Few things have surfaced at the end of mission statement released by the team of International Monetary Fund (IMF) that was in Pakistan for almost a week to discuss country’s mounting economic crisis. The report acknowledges that the government has taken some right policy measures to divert the looming financial challenges. Nonetheless, the organisation’s acknowledgement should not relax the policymakers for the body wants Pakistan to formulate a “decisive policy action” and seek for “significant external financing” if the state seeks to overcome the financial challenges.

The Chief of the IMF team has rightly pointed out certain practices responsible for the situation Pakistan is in including “overvalued exchange rate, loose fiscal policy and accommodative monetary policy.” The revelations made under the IMF report are not new. Many local experts had been warning the state of an economic crisis brewing; owing to its inefficient economic and fiscal practices. Furthermore, the international market is also going under rapid changes. Notably, the increase in oil prices and expected depreciation in the value of Pakistani currency against the dollar will add to the financial woes of Islamabad.

While IMF's statement has identified many flaws in the state practices of running its economy, the organisation’s call for a further hike in gas and power tariffs will not only affect the industrial sectors. Domestic consumers will suffer the most. The prediction that inflation will rise in the coming days, an increase in gas and power tariffs will negatively impact the lives of the masses.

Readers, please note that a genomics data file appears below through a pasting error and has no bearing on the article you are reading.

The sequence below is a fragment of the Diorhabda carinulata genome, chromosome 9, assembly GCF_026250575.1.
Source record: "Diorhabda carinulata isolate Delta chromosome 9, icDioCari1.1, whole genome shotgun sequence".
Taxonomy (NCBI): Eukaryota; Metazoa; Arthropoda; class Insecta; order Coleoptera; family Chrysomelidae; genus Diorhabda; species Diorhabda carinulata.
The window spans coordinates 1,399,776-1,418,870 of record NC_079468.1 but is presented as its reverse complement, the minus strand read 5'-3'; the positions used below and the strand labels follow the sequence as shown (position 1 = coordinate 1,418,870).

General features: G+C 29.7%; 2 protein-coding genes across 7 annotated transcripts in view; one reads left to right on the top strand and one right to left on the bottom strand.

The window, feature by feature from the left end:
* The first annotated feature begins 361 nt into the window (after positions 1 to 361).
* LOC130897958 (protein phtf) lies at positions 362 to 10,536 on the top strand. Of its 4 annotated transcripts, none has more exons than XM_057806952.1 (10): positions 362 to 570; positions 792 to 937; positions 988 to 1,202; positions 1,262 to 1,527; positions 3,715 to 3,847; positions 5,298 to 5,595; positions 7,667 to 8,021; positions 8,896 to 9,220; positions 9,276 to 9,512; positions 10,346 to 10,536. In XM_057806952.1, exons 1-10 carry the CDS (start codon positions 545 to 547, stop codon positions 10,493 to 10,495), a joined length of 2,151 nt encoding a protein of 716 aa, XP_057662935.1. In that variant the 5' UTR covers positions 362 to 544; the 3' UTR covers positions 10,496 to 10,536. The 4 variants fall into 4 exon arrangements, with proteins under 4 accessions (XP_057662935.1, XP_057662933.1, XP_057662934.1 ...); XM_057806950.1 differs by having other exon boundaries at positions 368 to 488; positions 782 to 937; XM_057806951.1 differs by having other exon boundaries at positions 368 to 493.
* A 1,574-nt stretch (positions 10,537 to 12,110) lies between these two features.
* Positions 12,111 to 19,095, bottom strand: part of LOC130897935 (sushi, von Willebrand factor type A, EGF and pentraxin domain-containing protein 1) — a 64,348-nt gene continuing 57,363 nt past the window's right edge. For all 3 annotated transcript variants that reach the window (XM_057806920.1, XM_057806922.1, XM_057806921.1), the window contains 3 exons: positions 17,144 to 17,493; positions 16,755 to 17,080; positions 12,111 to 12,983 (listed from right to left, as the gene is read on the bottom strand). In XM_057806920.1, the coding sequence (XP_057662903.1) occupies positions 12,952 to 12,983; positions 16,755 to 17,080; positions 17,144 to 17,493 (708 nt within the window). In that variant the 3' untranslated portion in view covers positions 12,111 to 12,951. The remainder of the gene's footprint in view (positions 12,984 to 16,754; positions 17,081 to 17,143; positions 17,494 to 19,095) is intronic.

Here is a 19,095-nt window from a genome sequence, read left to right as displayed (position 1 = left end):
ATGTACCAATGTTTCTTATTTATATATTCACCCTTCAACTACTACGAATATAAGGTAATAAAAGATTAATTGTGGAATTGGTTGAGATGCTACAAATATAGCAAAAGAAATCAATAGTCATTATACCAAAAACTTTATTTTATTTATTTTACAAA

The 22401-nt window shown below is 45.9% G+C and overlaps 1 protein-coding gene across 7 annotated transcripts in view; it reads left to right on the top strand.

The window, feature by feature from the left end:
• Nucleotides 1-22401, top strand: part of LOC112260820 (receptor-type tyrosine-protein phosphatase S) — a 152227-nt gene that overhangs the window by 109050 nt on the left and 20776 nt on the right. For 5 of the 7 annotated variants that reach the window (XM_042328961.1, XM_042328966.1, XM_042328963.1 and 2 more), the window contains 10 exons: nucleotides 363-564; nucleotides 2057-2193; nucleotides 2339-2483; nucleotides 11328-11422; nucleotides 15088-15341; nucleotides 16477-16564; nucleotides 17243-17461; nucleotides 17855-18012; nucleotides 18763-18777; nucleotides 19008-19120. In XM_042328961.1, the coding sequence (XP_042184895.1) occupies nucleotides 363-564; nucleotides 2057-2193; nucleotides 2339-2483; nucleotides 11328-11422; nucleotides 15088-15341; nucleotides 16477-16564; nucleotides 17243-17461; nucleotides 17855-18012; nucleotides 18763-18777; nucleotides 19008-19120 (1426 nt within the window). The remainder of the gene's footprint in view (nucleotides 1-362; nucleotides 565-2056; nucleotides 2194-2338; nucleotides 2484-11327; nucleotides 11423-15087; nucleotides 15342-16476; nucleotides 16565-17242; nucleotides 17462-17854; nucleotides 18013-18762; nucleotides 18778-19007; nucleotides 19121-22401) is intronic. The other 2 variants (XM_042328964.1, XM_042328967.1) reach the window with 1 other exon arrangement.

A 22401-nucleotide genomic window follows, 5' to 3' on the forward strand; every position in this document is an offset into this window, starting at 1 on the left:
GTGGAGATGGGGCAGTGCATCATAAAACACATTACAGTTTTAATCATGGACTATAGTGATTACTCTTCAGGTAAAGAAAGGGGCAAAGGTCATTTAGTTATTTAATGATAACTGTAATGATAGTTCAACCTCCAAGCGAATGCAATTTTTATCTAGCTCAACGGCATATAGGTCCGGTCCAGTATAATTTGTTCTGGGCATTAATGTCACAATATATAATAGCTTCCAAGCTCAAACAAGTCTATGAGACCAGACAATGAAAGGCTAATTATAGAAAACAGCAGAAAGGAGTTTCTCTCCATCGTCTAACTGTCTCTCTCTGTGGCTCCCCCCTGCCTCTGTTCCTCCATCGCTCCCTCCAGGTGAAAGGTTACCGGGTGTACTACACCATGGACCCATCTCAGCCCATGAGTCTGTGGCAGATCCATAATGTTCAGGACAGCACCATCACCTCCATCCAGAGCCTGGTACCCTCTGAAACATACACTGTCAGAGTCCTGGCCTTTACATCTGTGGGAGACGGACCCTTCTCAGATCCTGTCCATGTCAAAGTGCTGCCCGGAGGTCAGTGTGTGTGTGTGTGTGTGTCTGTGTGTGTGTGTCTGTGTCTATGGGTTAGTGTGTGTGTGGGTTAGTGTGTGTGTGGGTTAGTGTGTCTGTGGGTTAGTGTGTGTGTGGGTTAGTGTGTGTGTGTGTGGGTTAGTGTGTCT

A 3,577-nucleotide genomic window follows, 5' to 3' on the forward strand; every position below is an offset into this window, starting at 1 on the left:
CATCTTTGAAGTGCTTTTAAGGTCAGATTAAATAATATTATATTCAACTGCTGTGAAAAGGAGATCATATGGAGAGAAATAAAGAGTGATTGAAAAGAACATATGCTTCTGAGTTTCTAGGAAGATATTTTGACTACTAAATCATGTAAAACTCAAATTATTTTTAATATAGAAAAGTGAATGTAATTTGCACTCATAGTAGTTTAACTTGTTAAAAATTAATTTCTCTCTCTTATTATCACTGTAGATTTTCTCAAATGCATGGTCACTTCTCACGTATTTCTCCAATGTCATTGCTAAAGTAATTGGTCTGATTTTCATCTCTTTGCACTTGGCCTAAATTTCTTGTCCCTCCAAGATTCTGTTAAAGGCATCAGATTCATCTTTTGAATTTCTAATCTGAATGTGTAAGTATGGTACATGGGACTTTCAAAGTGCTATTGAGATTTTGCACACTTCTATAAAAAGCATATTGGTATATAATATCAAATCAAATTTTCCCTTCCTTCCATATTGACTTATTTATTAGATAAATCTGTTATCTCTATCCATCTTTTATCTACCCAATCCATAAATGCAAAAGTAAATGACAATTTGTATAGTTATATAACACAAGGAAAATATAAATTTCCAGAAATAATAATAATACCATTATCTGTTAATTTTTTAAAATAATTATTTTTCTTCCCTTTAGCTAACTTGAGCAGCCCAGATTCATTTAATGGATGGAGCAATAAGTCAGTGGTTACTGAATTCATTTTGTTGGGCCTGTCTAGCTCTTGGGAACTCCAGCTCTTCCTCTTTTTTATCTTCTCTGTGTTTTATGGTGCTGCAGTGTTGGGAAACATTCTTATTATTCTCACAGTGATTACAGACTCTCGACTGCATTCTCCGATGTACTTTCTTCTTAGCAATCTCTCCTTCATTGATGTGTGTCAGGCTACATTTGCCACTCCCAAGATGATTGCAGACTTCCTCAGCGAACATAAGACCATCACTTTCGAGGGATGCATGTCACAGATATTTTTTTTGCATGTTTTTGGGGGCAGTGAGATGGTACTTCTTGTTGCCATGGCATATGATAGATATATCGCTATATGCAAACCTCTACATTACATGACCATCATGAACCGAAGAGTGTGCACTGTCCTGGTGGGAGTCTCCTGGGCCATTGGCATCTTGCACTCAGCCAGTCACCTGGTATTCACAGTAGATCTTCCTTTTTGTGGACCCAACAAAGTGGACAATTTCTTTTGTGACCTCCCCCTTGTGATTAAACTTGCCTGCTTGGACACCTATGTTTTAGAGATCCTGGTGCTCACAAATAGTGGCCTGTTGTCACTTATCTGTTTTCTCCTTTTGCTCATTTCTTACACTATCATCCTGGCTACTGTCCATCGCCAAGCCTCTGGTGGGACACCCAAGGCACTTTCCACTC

The incumbent government was well aware of the financial challenge before it became the ruling party. The Prime Minister (PM) Imran Khan, in his first speech, hinted of adopting austerity measures to put the economy back on the track. However, so far the austerity measures taken by the government are haphazard. This haphazardness of austerity steps shows that the government’s economic policy is lacking clarity.

As suggested in earlier editorials the state needs to tackle the economic crisis from all possible angles. It is not the mere increase in power and gas tariffs is the solution, nor is seeking loans a sustainable key to the economic challenges of ours. Though Imran’s advisors have told him that the only viable option before Pakistan is to ask for a bailout package from IMF, the body has not hinted if it will grant any loan to Pakistan. As the “friends” have put nothing concrete and material in the exchequer of Pakistan and IMF too has not mentioned any new bailout deal, the country is still in limbo.